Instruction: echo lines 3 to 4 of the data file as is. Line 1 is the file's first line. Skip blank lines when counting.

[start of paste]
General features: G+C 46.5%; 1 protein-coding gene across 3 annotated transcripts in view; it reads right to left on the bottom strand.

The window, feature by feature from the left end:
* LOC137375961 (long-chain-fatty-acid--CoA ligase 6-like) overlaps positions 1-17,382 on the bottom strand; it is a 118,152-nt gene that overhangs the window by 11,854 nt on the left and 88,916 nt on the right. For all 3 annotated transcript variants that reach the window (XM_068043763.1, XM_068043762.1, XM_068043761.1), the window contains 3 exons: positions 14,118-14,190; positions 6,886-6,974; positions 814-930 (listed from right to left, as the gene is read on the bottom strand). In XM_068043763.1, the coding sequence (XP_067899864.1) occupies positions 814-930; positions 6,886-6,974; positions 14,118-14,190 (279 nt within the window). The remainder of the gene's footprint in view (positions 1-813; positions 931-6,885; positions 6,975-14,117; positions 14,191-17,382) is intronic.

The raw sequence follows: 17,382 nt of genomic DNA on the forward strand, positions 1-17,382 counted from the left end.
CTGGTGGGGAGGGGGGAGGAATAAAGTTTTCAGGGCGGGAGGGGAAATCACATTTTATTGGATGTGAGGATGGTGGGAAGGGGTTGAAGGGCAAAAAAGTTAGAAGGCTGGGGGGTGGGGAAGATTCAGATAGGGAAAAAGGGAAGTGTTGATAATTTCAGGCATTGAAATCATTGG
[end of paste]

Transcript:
* LOC137375961 (long-chain-fatty-acid--CoA ligase 6-like) overlaps positions 1-17,382 on the bottom strand; it is a 118,152-nt gene that overhangs the window by 11,854 nt on the left and 88,916 nt on the right. For all 3 annotated transcript variants that reach the window (XM_068043763.1, XM_068043762.1, XM_068043761.1), the window contains 3 exons: positions 14,118-14,190; positions 6,886-6,974; positions 814-930 (listed from right to left, as the gene is read on the bottom strand). In XM_068043763.1, the coding sequence (XP_067899864.1) occupies positions 814-930; positions 6,886-6,974; positions 14,118-14,190 (279 nt within the window). The remainder of the gene's footprint in view (positions 1-813; positions 931-6,885; positions 6,975-14,117; positions 14,191-17,382) is intronic.

The raw sequence follows: 17,382 nt of genomic DNA on the forward strand, positions 1-17,382 counted from the left end.